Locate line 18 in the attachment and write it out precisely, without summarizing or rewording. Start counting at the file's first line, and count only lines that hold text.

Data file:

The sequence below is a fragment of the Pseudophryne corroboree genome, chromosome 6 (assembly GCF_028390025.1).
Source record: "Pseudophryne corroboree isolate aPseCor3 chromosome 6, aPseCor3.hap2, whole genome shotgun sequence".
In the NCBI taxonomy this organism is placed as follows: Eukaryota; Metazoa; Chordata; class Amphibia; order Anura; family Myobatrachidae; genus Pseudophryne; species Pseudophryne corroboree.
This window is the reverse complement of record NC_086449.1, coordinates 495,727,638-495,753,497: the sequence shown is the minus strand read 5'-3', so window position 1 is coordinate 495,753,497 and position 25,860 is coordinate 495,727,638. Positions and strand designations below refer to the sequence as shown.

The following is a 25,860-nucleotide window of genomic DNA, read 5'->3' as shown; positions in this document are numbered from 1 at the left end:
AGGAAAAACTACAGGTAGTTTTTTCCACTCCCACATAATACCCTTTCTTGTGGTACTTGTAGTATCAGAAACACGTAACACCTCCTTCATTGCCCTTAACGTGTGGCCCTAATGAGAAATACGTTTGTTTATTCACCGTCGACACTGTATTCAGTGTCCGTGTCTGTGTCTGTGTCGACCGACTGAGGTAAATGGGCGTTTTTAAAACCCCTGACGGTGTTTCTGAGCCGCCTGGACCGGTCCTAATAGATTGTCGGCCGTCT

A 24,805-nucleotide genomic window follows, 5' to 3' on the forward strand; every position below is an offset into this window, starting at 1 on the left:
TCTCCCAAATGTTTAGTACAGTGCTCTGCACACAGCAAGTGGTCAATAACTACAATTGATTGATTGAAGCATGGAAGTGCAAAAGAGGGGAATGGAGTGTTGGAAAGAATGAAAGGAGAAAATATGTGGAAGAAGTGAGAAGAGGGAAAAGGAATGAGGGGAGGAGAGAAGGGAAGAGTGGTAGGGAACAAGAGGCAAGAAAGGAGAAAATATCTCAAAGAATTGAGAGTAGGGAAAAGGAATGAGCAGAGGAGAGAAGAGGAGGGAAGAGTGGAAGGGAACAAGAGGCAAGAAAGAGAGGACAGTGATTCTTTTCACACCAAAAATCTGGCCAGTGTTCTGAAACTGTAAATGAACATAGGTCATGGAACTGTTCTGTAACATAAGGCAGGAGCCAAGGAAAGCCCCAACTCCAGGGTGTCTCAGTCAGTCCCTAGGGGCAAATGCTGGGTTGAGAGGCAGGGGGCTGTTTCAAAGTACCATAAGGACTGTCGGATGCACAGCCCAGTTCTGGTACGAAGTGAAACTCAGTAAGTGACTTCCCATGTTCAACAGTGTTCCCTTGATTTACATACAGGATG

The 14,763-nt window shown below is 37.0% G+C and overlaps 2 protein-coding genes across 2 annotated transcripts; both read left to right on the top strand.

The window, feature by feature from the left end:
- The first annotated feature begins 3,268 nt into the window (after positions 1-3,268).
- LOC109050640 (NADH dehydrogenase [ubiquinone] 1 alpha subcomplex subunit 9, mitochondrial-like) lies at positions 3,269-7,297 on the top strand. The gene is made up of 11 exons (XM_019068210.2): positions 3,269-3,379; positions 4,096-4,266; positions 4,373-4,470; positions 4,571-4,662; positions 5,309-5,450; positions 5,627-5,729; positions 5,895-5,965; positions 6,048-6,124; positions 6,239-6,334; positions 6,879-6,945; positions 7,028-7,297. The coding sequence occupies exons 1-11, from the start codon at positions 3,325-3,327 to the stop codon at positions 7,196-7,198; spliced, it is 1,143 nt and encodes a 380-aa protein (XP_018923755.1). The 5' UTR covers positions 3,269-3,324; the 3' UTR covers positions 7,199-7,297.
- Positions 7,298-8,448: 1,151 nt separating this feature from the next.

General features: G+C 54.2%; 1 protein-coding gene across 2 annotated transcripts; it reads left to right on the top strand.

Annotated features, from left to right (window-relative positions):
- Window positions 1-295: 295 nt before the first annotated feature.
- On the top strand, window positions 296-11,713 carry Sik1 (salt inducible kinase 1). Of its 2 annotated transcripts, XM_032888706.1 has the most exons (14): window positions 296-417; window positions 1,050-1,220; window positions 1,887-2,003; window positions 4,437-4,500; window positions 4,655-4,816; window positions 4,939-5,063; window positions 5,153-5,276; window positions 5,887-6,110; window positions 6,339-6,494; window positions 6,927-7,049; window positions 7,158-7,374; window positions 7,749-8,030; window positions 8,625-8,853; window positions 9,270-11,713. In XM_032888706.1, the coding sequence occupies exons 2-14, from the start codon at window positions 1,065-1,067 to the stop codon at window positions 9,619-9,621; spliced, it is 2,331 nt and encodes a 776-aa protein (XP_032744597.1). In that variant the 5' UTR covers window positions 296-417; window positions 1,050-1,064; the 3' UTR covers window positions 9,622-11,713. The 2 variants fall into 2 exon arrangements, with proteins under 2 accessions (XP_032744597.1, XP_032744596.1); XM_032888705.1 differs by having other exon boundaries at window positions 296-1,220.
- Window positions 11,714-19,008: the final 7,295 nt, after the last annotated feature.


- Window positions 11,714-19,008: the final 7,295 nt, after the last annotated feature.